A headteacher has spoken out to say "too many" of her pupils are living in poverty with no food in the cupboards.
Sarah Bone from Headlands School in Bridlington , has revealed the grim reality as stark new figures show a worrying rise in pupil poverty.
She warned youngsters are living off just the one hot meal they get in school each day, and come to school with ill-fitting clothes and holes in their shoes.
Hundreds of secondary schools in England and Wales have reported a rise in pupil poverty as part of a new survey conducted by the Association of School and College Leaders, Hull Live reports.
The study showed that a staggering 96 per cent of the 407 headteachers surveyed said pupil poverty had increased over the past few years.
Shockingly 91 per cent said they have to provide clothes for disadvantaged pupils and 47 per cent said they even have to wash their pupils’ garments.
Mrs Bone said: “We have far too many children with no heating in the home, no food in the cupboards, washing themselves with cold water, walking to school with holes in their shoes and trousers that are ill-fitted and completely worn out, and living on one hot meal a day provided at school.”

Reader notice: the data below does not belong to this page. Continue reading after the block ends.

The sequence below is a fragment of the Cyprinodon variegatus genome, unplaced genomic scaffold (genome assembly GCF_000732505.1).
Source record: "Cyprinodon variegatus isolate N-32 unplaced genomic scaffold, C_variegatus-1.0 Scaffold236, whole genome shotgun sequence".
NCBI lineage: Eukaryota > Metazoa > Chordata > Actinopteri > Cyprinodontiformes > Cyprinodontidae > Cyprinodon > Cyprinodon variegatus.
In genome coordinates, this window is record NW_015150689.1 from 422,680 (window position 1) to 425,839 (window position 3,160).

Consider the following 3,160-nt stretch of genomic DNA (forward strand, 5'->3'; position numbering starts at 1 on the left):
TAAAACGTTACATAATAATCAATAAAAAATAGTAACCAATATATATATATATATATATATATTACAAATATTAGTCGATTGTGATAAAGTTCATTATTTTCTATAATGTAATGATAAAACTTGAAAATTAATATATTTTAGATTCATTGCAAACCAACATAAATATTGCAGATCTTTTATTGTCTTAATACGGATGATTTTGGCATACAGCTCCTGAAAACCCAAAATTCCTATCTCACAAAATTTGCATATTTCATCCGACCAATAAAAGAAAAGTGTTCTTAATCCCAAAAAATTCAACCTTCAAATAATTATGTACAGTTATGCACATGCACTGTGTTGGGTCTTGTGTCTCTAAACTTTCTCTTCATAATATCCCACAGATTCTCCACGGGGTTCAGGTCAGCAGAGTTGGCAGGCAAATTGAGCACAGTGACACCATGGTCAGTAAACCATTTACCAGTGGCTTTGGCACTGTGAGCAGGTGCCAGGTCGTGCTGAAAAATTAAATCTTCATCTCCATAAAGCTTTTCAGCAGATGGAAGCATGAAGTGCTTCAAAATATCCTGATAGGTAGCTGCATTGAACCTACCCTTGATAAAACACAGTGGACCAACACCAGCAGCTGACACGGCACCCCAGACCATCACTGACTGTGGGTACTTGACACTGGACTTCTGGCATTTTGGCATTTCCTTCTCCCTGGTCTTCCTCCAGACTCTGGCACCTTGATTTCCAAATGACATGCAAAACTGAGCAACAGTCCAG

The findings come against a background of intense pressure on school budgets with all but three of the 407 headteachers admitting to having to making cuts since 2015.
Geoff Barton, general secretary of the ASCL, said: “A decade of austerity has wreaked havoc with the social fabric of the nation and schools have been left to pick up the pieces while coping with real-term funding cuts.
“They have become an unofficial fourth emergency service for poor and vulnerable children, providing food and clothing and filling in the gaps left by cut backs to local services.
"Politicians must end their fixation with Brexit and work together to build a new sense of social mission in our country. We simply must do better for struggling families and invest properly in our schools, colleges and other vital public services."
A Government spokesman said: “This Government is spending £90 billion a year on welfare to support those who need it most, we’ve introduced the National Living Wage and helped workers keep more of the money they earn by cutting taxes for 31 million people by an average of £1,000.
"Teachers shouldn’t have to step in to tackle the issues highlighted by this survey, and we’re already taking action to make sure that they don’t have to.”
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